We read in Parashat Shemini of Moshe’s angry reaction upon seeing that one of the sacrifices offered on the day of the Mishkan’s inauguration – the goat offered as a sin-offering – was not eaten as required (10:16). Moshe scolded Aharon and his two sons for neglecting to eat the sacrificial meat, and Aharon then explained that he and his sons were unable to eat this meat because of the tragic death of his two older sons that day. Rashi, based on the Gemara (Zevachim 101a), explains that the meat of this sacrifice (as opposed to other sacrifices offered that day) was forbidden to be eaten in a state of aninut (mourning on the day of a family member’s passing). Therefore, Aharon and his two younger sons, who had just suffered the shocking, tragic death of the two older sons, where not permitted to partake of this sacrifice. The Torah concludes this story by relating, “Moshe heard, and was pleased” (10:20). Rashi, citing again from the Gemara (there in Zevachim), comments, “He confessed and was not ashamed to say, ‘I did not hear [the law]’.”
Rav Chaim Shmuelevitz noted the significance of the Gemara’s observation, that Moshe readily admitted his error. Certainly, we would not have expected Moshe to allow his ego to stand in the way of honesty, and to prevent him from conceding that his criticism was misplaced, and Aharon and his sons acted correctly. However, Moshe may have thought it proper to stand his ground and refuse to admit his mistake in order not to undermine his status of authority as the communicator of the divine law. He might have feared that his confession of error in a halakhic matter could lead the people to question the accuracy of all the information he conveyed to them in God’s Name. But Moshe understood that this fear did not justify dishonesty, and so he humbly and honestly confessed his mistake, and acknowledged that he was in error.
Rav Shmuelevitz added that not only did this confession not undermine Moshe’s authority as communicator of God’s law, but it bolstered his stature in the people’s eyes. The people saw Moshe’s impeccable honesty and pristine humility, how ego played no role in his handling his role as leader, halakhic authority and teacher. This example of integrity raised the people’s esteem and admiration for Moshe, and reinforced their trust in the truthfulness of everything he taught them. Humbly acknowledging mistakes earns greater respect, not less. When people see that one is honest and real, that his intentions are sincere, and not aimed at self-promotion or building some kind of reputation, they are more likely to give him their trust and take his words of guidance and instruction seriously.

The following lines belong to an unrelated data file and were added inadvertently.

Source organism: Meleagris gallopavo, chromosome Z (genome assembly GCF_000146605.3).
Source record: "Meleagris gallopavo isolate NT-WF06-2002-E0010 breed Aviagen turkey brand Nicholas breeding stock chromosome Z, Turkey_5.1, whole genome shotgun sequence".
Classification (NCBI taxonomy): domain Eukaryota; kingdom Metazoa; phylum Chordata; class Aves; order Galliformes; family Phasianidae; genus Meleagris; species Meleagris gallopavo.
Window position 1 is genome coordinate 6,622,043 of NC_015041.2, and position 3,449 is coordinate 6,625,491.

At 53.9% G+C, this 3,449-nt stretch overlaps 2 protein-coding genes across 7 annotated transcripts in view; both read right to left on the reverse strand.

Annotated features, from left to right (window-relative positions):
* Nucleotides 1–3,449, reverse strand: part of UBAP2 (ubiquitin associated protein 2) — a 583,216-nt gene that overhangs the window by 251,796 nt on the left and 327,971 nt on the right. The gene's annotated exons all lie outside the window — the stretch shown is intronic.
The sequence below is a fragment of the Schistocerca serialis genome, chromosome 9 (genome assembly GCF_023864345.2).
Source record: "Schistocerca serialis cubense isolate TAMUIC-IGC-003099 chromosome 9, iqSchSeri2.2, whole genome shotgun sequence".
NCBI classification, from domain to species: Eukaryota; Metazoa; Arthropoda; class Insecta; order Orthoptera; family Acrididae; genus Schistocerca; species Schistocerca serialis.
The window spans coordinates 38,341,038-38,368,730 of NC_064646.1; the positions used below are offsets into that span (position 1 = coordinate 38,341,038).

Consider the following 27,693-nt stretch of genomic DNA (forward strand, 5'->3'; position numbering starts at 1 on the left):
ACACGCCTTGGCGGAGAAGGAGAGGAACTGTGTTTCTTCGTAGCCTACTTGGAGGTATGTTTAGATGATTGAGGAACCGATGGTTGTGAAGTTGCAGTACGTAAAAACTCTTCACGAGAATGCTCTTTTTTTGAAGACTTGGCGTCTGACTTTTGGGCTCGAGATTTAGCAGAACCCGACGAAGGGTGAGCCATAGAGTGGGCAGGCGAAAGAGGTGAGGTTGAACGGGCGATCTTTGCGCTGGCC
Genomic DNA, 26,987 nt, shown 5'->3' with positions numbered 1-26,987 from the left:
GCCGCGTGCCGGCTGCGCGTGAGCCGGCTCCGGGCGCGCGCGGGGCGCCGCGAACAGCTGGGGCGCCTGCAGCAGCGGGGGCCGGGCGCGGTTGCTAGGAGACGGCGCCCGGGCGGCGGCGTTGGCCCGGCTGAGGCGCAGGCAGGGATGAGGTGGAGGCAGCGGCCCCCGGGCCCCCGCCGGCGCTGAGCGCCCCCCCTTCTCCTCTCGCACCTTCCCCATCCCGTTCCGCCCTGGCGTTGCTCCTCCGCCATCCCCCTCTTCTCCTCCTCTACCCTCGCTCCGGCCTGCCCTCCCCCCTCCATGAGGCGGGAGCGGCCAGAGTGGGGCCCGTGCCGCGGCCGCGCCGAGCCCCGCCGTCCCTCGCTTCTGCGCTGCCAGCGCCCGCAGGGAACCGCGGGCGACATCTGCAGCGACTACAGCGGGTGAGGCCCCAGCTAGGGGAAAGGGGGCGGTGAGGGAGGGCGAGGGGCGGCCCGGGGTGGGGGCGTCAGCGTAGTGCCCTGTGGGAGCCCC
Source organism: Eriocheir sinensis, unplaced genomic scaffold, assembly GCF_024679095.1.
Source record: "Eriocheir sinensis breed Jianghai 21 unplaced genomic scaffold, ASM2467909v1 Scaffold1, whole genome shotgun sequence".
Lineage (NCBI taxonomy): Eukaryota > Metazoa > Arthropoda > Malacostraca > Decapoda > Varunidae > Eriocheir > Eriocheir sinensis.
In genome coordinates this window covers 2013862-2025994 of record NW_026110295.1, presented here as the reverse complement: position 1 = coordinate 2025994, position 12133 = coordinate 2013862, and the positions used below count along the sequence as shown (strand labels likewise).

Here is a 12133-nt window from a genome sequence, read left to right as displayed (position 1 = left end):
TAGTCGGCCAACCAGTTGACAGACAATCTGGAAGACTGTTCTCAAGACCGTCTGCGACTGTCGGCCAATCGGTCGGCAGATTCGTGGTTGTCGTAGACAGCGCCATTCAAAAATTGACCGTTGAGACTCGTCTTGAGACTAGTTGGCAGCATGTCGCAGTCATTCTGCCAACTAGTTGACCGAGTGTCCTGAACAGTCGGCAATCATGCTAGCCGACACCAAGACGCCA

The opening section of Parashat Shemini describes the special sacrifices that were offered on the day of the Mishkan’s inauguration, when Aharon and his sons officiated as kohanim for the first time. In honor of the event, Aharon tended to a number of special sacrifices – three sacrifices which were brought by the nation, as well as a sin-offering and burnt-offering for himself. This day followed the seven-day “miluim” period, during which Aharon and his sons were formally consecrated as kohanim. On each of those seven days, they brought three sacrifices – a sin-offering, a burnt-offering and a shelamim sacrifice.
Rav Shmuel Borenstein of Sochatchov, in Sheim Mi-Shmuel, finds it significant that Aharon required a chatat (sin-offering) on the day he began officiating as kohein gadol, even after bringing a chatat for atonement on each of the seven preceding days. We may reasonably assume that over the course of the seven-day miluim process, after bringing seven sin-offerings, Aharon had achieved complete atonement for all his misdeeds. What was left for him to atone for on the eighth day?